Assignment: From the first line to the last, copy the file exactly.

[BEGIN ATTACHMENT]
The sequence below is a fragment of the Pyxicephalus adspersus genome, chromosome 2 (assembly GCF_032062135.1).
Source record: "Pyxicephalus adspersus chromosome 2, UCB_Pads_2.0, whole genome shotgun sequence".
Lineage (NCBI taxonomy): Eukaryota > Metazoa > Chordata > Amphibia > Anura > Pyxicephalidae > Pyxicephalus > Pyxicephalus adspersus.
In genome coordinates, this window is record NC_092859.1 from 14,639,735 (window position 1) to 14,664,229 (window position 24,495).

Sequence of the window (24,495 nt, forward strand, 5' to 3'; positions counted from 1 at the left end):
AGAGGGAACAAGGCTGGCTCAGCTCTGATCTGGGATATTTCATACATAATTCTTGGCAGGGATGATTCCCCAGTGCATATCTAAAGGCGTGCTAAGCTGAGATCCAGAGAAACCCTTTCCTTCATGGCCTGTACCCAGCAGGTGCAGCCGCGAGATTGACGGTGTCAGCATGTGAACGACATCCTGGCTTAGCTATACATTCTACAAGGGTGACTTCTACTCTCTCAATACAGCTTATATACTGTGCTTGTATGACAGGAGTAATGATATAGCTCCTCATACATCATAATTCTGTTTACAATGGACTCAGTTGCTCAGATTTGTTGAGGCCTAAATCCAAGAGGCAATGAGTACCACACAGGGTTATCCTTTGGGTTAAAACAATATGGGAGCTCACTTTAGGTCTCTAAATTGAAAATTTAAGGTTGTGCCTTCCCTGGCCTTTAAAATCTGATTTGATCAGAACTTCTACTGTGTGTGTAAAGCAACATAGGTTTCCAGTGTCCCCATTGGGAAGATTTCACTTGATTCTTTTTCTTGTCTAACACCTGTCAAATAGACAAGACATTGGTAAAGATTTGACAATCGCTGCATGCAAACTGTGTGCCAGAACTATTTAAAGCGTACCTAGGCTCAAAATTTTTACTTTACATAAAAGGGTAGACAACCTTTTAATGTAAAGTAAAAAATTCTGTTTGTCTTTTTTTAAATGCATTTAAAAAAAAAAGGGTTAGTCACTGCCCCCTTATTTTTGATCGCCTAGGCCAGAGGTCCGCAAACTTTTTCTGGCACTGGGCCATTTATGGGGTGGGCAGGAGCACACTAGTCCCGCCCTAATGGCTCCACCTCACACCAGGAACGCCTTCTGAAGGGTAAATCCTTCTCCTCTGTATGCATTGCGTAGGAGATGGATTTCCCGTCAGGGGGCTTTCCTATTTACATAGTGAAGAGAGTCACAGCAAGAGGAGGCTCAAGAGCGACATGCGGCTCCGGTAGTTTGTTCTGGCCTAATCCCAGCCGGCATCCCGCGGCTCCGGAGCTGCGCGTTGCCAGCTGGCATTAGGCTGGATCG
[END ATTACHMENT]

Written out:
The sequence below is a fragment of the Pyxicephalus adspersus genome, chromosome 2 (assembly GCF_032062135.1).
Source record: "Pyxicephalus adspersus chromosome 2, UCB_Pads_2.0, whole genome shotgun sequence".
Lineage (NCBI taxonomy): Eukaryota > Metazoa > Chordata > Amphibia > Anura > Pyxicephalidae > Pyxicephalus > Pyxicephalus adspersus.
In genome coordinates, this window is record NC_092859.1 from 14,639,735 (window position 1) to 14,664,229 (window position 24,495).

Sequence of the window (24,495 nt, forward strand, 5' to 3'; positions counted from 1 at the left end):
AGAGGGAACAAGGCTGGCTCAGCTCTGATCTGGGATATTTCATACATAATTCTTGGCAGGGATGATTCCCCAGTGCATATCTAAAGGCGTGCTAAGCTGAGATCCAGAGAAACCCTTTCCTTCATGGCCTGTACCCAGCAGGTGCAGCCGCGAGATTGACGGTGTCAGCATGTGAACGACATCCTGGCTTAGCTATACATTCTACAAGGGTGACTTCTACTCTCTCAATACAGCTTATATACTGTGCTTGTATGACAGGAGTAATGATATAGCTCCTCATACATCATAATTCTGTTTACAATGGACTCAGTTGCTCAGATTTGTTGAGGCCTAAATCCAAGAGGCAATGAGTACCACACAGGGTTATCCTTTGGGTTAAAACAATATGGGAGCTCACTTTAGGTCTCTAAATTGAAAATTTAAGGTTGTGCCTTCCCTGGCCTTTAAAATCTGATTTGATCAGAACTTCTACTGTGTGTGTAAAGCAACATAGGTTTCCAGTGTCCCCATTGGGAAGATTTCACTTGATTCTTTTTCTTGTCTAACACCTGTCAAATAGACAAGACATTGGTAAAGATTTGACAATCGCTGCATGCAAACTGTGTGCCAGAACTATTTAAAGCGTACCTAGGCTCAAAATTTTTACTTTACATAAAAGGGTAGACAACCTTTTAATGTAAAGTAAAAAATTCTGTTTGTCTTTTTTTAAATGCATTTAAAAAAAAAAGGGTTAGTCACTGCCCCCTTATTTTTGATCGCCTAGGCCAGAGGTCCGCAAACTTTTTCTGGCACTGGGCCATTTATGGGGTGGGCAGGAGCACACTAGTCCCGCCCTAATGGCTCCACCTCACACCAGGAACGCCTTCTGAAGGGTAAATCCTTCTCCTCTGTATGCATTGCGTAGGAGATGGATTTCCCGTCAGGGGGCTTTCCTATTTACATAGTGAAGAGAGTCACAGCAAGAGGAGGCTCAAGAGCGACATGCGGCTCCGGTAGTTTGTTCTGGCCTAATCCCAGCCGGCATCCCGCGGCTCCGGAGCTGCGCGTTGCCAGCTGGCATTAGGCTGGATCG